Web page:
Renaissance in a Time of Ration

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This article was written for the 2009 Why Be Jewish Gathering: Renaissance in a Time of Ration, a project of The Samuel Bronfman Foundation’s Bronfman Vision Forum

The title of the Why Be Jewish Gathering “Renaissance in a Time of Ration” challenges us to think about four different yet inter-related concepts: renaissance, ration and crisis, adaptation and leadership. When the Jewish people are the subject of this conversation, our unique makeup becomes highly relevant as well. It is with these ideas that this article will grapple.

All communities – businesses, nonprofits, cities, regions, nations or peoples – are subject to the predicament of success and to the everlasting challenge of change and adaptation. Initially there is experimentation that is designed to address the needs of the time. Then, successful innovations become ‘best practices’ that are consolidated into institutions, habits and patterns of conduct. A few generations later, there is often rigidity and stagnation that lead to ineffectiveness and even irrelevancy. Hence, paradoxically, as the only constant is change, the seeds of decline are always sown in the moment success is attained.

This is a theoretical framework with very practical implications. While some communities are evidently rising and their future is brighter, more prosperous and affluent than their present, others are declining and their future is grimmer. The underlying cause for this is the extent to which they are relevant to the challenges they face. Relevancy propels growth.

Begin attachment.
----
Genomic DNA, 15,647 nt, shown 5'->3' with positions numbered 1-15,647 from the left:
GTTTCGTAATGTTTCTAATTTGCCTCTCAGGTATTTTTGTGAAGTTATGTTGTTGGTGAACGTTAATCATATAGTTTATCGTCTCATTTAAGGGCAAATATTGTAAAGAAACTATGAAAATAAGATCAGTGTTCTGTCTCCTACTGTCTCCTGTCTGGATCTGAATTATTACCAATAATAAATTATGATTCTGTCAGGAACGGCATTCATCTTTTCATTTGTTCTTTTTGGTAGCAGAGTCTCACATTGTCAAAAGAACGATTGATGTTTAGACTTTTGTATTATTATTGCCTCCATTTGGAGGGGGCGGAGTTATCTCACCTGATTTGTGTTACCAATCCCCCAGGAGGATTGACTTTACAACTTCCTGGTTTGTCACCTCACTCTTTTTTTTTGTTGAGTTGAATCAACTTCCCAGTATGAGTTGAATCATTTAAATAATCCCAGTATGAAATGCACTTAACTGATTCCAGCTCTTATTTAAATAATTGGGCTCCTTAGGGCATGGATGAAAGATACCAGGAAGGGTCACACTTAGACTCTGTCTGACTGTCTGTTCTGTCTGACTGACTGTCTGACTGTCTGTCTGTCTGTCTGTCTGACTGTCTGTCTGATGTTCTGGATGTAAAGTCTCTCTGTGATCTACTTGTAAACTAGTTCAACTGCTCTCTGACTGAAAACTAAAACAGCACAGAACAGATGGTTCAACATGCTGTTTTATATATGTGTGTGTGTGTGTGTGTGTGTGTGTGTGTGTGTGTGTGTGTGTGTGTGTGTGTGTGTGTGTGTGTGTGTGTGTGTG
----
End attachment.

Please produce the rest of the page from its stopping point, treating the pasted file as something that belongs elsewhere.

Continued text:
Irrelevancy leads to growing insecurity and fewer resources.

A crisis occurs when an event or a set of developments suddenly expose a community as ineffectual and in dire need to change. It is often tied to a significant decline in resources and security. The drama stems from the need to urgently ration and transition from ‘old ways’ that are no longer effective to new paths for progress that are governed by the unknown.
The ability of communities to respond effectively varies. Some successfully adapt to ensure renewed security and prosperity, which may sometimes even qualify as ‘renaissance’. Most muddle through. Few stagnate, prove unable to change altogether and suffer harsh consequences that may even amount to collapse and decimation.

Posted on May 22, 2009

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